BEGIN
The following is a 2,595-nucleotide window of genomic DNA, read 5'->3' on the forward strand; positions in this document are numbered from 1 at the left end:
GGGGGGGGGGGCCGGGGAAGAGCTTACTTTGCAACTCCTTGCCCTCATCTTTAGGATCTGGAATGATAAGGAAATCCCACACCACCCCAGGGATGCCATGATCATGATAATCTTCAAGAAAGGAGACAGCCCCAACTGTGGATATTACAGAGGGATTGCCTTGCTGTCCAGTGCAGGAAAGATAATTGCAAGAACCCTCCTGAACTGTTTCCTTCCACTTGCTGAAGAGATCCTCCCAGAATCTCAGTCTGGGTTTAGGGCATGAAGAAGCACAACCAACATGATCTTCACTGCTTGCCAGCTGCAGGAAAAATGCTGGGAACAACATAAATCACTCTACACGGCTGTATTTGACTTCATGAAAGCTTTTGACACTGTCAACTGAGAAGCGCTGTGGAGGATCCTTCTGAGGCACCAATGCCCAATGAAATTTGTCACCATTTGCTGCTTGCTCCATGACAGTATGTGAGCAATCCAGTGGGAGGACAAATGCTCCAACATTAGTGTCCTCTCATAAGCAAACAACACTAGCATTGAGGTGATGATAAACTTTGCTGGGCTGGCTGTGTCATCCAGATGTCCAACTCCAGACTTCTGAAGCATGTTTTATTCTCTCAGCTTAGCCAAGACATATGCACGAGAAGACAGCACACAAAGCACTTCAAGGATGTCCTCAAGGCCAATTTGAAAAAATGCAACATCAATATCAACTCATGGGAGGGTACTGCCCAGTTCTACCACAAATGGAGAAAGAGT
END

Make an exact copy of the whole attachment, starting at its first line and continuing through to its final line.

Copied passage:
The following is a 2,595-nucleotide window of genomic DNA, read 5'->3' on the forward strand; positions in this document are numbered from 1 at the left end:
GGGGGGGGGGGCCGGGGAAGAGCTTACTTTGCAACTCCTTGCCCTCATCTTTAGGATCTGGAATGATAAGGAAATCCCACACCACCCCAGGGATGCCATGATCATGATAATCTTCAAGAAAGGAGACAGCCCCAACTGTGGATATTACAGAGGGATTGCCTTGCTGTCCAGTGCAGGAAAGATAATTGCAAGAACCCTCCTGAACTGTTTCCTTCCACTTGCTGAAGAGATCCTCCCAGAATCTCAGTCTGGGTTTAGGGCATGAAGAAGCACAACCAACATGATCTTCACTGCTTGCCAGCTGCAGGAAAAATGCTGGGAACAACATAAATCACTCTACACGGCTGTATTTGACTTCATGAAAGCTTTTGACACTGTCAACTGAGAAGCGCTGTGGAGGATCCTTCTGAGGCACCAATGCCCAATGAAATTTGTCACCATTTGCTGCTTGCTCCATGACAGTATGTGAGCAATCCAGTGGGAGGACAAATGCTCCAACATTAGTGTCCTCTCATAAGCAAACAACACTAGCATTGAGGTGATGATAAACTTTGCTGGGCTGGCTGTGTCATCCAGATGTCCAACTCCAGACTTCTGAAGCATGTTTTATTCTCTCAGCTTAGCCAAGACATATGCACGAGAAGACAGCACACAAAGCACTTCAAGGATGTCCTCAAGGCCAATTTGAAAAAATGCAACATCAATATCAACTCATGGGAGGGTACTGCCCAGTTCTACCACAAATGGAGAAAGAGT